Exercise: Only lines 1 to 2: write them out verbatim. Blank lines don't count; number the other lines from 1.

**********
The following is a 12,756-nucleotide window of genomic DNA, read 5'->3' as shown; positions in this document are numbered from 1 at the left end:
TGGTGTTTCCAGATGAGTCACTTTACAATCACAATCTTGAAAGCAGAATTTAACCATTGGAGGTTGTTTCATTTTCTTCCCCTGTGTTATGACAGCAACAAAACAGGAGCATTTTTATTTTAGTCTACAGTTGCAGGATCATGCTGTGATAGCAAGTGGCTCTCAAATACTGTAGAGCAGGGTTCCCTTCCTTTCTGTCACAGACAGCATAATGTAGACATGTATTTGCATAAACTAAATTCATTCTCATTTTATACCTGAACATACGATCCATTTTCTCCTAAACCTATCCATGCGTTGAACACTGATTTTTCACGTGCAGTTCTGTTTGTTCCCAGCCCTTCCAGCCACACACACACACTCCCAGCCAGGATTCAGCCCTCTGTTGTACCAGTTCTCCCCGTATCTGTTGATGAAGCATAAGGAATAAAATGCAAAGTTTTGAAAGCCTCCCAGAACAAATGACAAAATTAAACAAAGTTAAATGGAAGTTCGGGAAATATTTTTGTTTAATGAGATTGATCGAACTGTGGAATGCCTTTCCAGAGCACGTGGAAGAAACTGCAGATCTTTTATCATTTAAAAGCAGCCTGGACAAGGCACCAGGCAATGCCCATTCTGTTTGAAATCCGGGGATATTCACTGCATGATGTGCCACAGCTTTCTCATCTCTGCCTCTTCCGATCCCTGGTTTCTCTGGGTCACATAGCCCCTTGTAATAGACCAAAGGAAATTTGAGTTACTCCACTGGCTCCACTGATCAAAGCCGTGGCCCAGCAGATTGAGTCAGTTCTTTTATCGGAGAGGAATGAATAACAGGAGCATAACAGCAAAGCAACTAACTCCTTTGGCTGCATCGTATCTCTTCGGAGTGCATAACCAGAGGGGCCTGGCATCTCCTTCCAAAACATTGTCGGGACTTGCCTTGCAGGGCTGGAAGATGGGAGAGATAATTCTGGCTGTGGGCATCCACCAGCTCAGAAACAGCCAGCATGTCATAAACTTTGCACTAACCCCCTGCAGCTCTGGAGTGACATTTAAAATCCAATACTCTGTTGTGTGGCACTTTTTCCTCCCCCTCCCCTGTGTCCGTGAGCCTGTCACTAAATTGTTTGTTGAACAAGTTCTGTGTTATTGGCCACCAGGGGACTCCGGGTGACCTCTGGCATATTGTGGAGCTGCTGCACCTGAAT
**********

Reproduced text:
The following is a 12,756-nucleotide window of genomic DNA, read 5'->3' as shown; positions in this document are numbered from 1 at the left end:
TGGTGTTTCCAGATGAGTCACTTTACAATCACAATCTTGAAAGCAGAATTTAACCATTGGAGGTTGTTTCATTTTCTTCCCCTGTGTTATGACAGCAACAAAACAGGAGCATTTTTATTTTAGTCTACAGTTGCAGGATCATGCTGTGATAGCAAGTGGCTCTCAAATACTGTAGAGCAGGGTTCCCTTCCTTTCTGTCACAGACAGCATAATGTAGACATGTATTTGCATAAACTAAATTCATTCTCATTTTATACCTGAACATACGATCCATTTTCTCCTAAACCTATCCATGCGTTGAACACTGATTTTTCACGTGCAGTTCTGTTTGTTCCCAGCCCTTCCAGCCACACACACACACTCCCAGCCAGGATTCAGCCCTCTGTTGTACCAGTTCTCCCCGTATCTGTTGATGAAGCATAAGGAATAAAATGCAAAGTTTTGAAAGCCTCCCAGAACAAATGACAAAATTAAACAAAGTTAAATGGAAGTTCGGGAAATATTTTTGTTTAATGAGATTGATCGAACTGTGGAATGCCTTTCCAGAGCACGTGGAAGAAACTGCAGATCTTTTATCATTTAAAAGCAGCCTGGACAAGGCACCAGGCAATGCCCATTCTGTTTGAAATCCGGGGATATTCACTGCATGATGTGCCACAGCTTTCTCATCTCTGCCTCTTCCGATCCCTGGTTTCTCTGGGTCACATAGCCCCTTGTAATAGACCAAAGGAAATTTGAGTTACTCCACTGGCTCCACTGATCAAAGCCGTGGCCCAGCAGATTGAGTCAGTTCTTTTATCGGAGAGGAATGAATAACAGGAGCATAACAGCAAAGCAACTAACTCCTTTGGCTGCATCGTATCTCTTCGGAGTGCATAACCAGAGGGGCCTGGCATCTCCTTCCAAAACATTGTCGGGACTTGCCTTGCAGGGCTGGAAGATGGGAGAGATAATTCTGGCTGTGGGCATCCACCAGCTCAGAAACAGCCAGCATGTCATAAACTTTGCACTAACCCCCTGCAGCTCTGGAGTGACATTTAAAATCCAATACTCTGTTGTGTGGCACTTTTTCCTCCCCCTCCCCTGTGTCCGTGAGCCTGTCACTAAATTGTTTGTTGAACAAGTTCTGTGTTATTGGCCACCAGGGGACTCCGGGTGACCTCTGGCATATTGTGGAGCTGCTGCACCTGAAT